June 2, 2016 4:37:02 am
West Bengal is expected to receive above-normal rainfall this monsoon, expected to hit the state within a week, while the north-eastern states are likely to face the risk of floods, a private weather forecasting agency said here on Wednesday.
Dr Kanti Prasad, climate scientist at Weather Risk Management Services (WRMS), said there will be a variation in rainfall but overall, the state will receive rainfall in excess, particularly in June.
“From the data and satellite pictures collected, it can be assumed that monsoon would set in Bengal by the seventh of this month and the wind will advance further westward towards Bihar, east Uttar Pradesh and Himalayan belt between June 16 and 20,” Prasaid told reporters.
“While the northern part of the state is likely to receiver excess rainfall in July, the southern part will receive normal rainfall. In August, there are chances of less rainfall, it will be back to normal in September,” added Prasad, former deputy director general of meteorology, IMD.
Asked about the north-eastern states, Prasad predicted heavy to very heavy rainfall in the months of June and July which can give rise to a flood-like situation.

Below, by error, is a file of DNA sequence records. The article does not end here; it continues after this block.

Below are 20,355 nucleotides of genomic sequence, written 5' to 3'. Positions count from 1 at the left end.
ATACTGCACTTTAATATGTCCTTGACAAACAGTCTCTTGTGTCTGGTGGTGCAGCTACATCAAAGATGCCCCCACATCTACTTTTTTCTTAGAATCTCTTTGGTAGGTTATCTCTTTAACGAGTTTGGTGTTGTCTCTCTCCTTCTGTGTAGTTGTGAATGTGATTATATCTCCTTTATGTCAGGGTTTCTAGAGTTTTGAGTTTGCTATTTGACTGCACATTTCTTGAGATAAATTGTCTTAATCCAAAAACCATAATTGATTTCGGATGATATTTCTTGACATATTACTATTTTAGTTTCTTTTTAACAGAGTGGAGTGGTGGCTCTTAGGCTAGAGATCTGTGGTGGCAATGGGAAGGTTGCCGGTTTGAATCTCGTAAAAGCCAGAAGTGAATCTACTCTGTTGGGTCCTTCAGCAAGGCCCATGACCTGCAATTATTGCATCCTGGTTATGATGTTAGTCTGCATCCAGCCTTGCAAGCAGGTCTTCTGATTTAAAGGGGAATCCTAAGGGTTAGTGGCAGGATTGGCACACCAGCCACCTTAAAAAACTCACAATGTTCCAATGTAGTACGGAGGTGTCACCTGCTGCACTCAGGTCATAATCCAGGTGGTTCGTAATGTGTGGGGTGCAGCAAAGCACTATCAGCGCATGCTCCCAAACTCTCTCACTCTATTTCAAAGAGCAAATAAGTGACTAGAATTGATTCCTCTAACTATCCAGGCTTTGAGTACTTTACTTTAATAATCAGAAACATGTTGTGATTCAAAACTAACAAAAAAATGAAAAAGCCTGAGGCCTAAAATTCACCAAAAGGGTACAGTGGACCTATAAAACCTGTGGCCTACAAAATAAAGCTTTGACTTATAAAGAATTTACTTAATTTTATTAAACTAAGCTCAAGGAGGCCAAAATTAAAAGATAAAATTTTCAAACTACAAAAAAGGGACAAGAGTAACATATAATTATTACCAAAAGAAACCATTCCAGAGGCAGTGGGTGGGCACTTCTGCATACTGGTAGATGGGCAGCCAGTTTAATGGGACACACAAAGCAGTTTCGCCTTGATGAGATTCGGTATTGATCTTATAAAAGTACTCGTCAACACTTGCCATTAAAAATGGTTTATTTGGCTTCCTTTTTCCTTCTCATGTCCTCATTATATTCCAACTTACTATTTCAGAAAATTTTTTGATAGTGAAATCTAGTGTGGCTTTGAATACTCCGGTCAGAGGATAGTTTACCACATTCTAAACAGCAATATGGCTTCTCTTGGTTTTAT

WRMS has analysed data from the NOAA climate coupled forecast system model version 2 (CFSV2) model to predict that the onset of monsoon is expected to be slightly delayed and is likely to take place around June 6-7 as a weak current.
Prasad said the data indicated several anomalies over most part of the country during the monsoonal months. “A few pockets of southern peninsula such as Andhra Pradesh, Telangana, Karnataka and Tamil Nadu may receive deficient rainfall during the month of July and September,” he said.
Sonu Agarwal, MD, WRMS, said their operation included weather forecasting, suggesting mitigation mechanisms and elaborating on the insurance aspect in adverse situations. “For 2015-16, we had predicted that there would be drought-situation in many parts of the country and had suggested to farmers in those areas that they should not go for water-intensive crops. We collect data from 100 weather stations in Bengal and have several models. We issue advisories to farmers across the nation, take up soil moisture census and also help farmers in planning irrigation if a dry spell is predicted,” Agarwal said.
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